By Joachim Buwembo
When we were growing up we used to hear wild legends about the Chinese. The village wags assured us that the Chinese were magicians and one very popular story about them would be told and retold during the football season.
According to that story, the Chinese were banned from the World Cup after they scored one hundred goals against a European team.
The story claimed that the European goalkeeper would see one hundred balls whenever the Chinese striker approached and so was completely bamboozled. The match, the story went, led to China's expulsion from World Cup.
I put away the belief in Chinese magic when I grew up but now, I am no longer so sure. In fact, I believe there is definitely something magical about the Chinese, and my belief is evidence-based, as they say.
Last week, we celebrated a superb, new road that has just been built by the Chinese in western Uganda, somewhere in the oil fields. Seeing the road on TV as it was being commissioned by the big men of the country, you would have been forgiven for thinking it was somewhere in Europe.
Only the skin colour of our big men indicated that it is in Africa. The road is 10 kilometres long and has cost a mere four million dollars!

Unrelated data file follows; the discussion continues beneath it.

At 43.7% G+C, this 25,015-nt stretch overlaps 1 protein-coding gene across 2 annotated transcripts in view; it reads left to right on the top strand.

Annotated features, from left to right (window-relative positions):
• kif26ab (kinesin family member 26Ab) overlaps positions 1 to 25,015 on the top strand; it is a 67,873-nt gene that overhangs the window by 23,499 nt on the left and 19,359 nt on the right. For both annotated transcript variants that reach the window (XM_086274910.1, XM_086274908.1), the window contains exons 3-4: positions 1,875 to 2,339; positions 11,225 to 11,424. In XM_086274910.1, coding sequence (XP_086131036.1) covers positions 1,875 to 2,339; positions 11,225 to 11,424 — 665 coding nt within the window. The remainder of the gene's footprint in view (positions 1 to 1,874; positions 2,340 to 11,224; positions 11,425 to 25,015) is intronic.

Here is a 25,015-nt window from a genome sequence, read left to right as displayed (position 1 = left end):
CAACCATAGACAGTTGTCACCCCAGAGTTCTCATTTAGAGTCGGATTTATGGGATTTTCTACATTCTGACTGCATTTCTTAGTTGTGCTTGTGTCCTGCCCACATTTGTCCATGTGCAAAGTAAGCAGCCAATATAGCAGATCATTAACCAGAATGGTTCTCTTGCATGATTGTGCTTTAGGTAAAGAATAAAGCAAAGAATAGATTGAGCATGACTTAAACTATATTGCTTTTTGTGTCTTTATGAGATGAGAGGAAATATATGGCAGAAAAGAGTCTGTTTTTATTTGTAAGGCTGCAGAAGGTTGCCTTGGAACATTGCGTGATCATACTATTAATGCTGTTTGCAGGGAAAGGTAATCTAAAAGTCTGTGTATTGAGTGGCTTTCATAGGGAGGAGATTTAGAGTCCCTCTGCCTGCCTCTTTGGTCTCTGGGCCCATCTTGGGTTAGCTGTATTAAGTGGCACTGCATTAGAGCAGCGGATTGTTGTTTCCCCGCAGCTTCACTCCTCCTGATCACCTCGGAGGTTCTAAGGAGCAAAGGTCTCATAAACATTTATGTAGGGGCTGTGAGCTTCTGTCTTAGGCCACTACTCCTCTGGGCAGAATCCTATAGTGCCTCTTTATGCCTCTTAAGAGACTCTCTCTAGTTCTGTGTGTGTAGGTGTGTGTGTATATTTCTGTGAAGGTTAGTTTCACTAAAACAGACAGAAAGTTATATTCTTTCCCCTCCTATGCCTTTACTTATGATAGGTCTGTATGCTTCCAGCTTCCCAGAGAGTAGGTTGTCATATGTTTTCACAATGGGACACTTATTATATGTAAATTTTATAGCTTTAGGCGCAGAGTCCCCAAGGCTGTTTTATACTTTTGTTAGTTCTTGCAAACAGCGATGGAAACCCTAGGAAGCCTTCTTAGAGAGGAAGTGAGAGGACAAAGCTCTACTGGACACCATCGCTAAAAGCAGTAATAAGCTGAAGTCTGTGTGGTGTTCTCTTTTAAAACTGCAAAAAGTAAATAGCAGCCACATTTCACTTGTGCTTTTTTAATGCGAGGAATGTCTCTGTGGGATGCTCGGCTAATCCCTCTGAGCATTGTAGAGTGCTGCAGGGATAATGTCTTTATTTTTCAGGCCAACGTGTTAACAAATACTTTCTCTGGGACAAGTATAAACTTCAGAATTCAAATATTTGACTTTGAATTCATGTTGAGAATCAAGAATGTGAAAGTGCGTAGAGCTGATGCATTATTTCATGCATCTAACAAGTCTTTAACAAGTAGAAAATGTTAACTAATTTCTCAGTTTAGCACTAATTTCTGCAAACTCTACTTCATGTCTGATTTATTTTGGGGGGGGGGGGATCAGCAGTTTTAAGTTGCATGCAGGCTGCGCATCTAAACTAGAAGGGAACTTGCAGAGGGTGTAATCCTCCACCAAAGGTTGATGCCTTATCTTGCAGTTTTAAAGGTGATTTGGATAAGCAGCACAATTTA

Unless my maths is wrong, that is an average of $400,000 per kilometre. Now in Uganda, that is beyond a miracle.
Building a kilometre of road here at $400,000 is more miraculous than finding a cure for Aids or inventing a single-dose tab that eliminates cancer. For in this country, we are used to making a kilometre of road at a few million dollars. Forget that talk of the world average for building a kilometre being one million dollars.
We are a special nation that hates cheap things. For example, there is an ongoing project to build another fifty kilometres of road connecting Kampala to Entebbe costing over five hundred million dollars. This comes to 10 million dollars per kilometre, which is more acceptable than the paltry one million world average.
Now when a Chinese company, moreover an oil company and not your famous domestic road contractors, builds a road at $400,000, isn't that magic?
There is another road we just built a couple of years ago called Katosi Road. That cost about a hundred million dollars and its total length after construction with all the money spent is zero kilometres.
From my rusty primary school maths, any number divided by zero equals infinity. So even if Katosi Road had cost only a million dollars, the average cost per kilometre is infinity million and no other country in the world can beat that record. But I think the commonest figure is three to five million dollars per kilometre in Uganda.
Now with the Chinese on the ground, the whole story of road construction could change. Imagine if the money for the Entebbe-Kampala express road had been given to these magicians -- by the way, it was $550million -- they would have built us 1,375 kilometres around the country.
But it is never too late. Let the magic era begin.
Source: All Africa